asa

S/S 2015 : Back to the Land : Soil and Dirt

On a mission to
transform perceptions of San Francisco’s Tenderloin district, an area famed for
its crime, homeless population and vacant buildings, local artist Ilana Crispi has
made a selection of eating and drinking vessels incorporating an oft overlooked
native material. Her substance of choice? Soil that she’d dug up from a
neighbourhood park, littered with abandoned bottles and the remnants of illicit
activities.

The project began
when – with permission from the local council – Crispi sourced some soil from Boeddeker Park, a
one-acre city-owned park in San Francisco’s Tenderloin district that is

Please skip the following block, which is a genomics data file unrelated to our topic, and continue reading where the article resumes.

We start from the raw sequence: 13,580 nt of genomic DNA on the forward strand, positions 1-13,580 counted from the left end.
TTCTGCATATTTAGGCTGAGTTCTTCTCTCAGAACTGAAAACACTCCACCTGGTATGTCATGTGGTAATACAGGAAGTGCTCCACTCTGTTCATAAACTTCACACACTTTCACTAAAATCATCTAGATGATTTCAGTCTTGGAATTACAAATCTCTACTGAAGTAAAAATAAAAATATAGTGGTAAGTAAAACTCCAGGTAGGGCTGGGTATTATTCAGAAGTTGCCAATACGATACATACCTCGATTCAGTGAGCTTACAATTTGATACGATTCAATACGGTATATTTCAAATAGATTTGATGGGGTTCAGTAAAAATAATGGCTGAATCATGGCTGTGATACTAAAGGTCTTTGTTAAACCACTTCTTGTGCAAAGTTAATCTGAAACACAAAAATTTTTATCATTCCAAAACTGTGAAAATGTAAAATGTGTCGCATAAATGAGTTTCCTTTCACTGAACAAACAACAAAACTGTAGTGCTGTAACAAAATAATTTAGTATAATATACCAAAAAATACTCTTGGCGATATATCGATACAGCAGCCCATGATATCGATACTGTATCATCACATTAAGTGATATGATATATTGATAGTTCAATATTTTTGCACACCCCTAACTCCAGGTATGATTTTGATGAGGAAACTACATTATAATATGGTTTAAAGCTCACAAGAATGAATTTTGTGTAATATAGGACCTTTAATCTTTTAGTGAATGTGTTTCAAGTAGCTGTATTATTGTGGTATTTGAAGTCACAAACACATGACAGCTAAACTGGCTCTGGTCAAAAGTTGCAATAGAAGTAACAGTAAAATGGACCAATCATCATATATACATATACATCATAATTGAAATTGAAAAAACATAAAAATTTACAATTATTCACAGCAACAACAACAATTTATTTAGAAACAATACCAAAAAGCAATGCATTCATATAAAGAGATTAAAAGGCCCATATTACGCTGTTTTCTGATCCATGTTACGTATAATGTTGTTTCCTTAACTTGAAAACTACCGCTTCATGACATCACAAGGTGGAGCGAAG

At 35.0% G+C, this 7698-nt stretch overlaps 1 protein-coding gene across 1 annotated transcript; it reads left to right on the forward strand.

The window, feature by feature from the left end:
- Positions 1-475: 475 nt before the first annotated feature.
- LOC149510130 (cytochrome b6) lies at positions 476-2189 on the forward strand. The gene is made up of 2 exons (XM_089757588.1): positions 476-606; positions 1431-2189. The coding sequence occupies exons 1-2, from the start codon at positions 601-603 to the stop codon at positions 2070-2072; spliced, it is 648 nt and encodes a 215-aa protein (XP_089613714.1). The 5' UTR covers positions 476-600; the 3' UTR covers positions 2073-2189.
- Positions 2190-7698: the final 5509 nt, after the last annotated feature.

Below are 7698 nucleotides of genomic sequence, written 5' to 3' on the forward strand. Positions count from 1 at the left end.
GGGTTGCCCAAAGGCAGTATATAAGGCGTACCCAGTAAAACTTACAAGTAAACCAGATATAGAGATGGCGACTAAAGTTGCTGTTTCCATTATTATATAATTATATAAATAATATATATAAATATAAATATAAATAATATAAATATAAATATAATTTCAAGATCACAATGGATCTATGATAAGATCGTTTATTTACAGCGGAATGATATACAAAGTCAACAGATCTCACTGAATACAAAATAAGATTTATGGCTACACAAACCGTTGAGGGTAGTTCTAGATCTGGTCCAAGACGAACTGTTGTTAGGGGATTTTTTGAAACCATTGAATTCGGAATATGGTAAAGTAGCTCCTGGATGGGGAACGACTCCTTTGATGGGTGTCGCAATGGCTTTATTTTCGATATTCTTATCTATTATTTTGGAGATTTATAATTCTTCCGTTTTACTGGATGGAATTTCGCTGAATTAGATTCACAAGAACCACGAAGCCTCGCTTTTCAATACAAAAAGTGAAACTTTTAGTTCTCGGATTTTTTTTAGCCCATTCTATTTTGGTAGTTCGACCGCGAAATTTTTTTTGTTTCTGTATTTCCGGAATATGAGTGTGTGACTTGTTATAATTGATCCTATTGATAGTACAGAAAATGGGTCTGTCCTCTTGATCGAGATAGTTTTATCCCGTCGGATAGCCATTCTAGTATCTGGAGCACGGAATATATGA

undergoing a major renovation. Three months of experimentation led her to discover
that at certain temperatures the soil turns into self-glazing clay. With this in
mind Crispi set about creating a ceramic bench and a selection of tableware.

Her work caught the
eye of staff at Ramon’s Tailor, a small art storefront that showcases visual
arts in San Francisco. The subsequent exhibition, Tenderloin Dirt Harvest: Please be seated on the ground., challenges local
taboos. This is especially true with the dishes made from porcelain, a material that was once as
valuable as gold, and glazed with soil – a substance still often associated with the great
unwashed.

At the opening
event in late October, guests were invited to drink and eat directly
from the vessels, bringing to their lips a material that many normally wouldn’t
deem worthy of the soles of their shoes. In this way Crispi’s work builds upon
the ideas explored in our Soil and Dirt micro trend.

 

Leave a Reply

Your email address will not be published. Required fields are marked *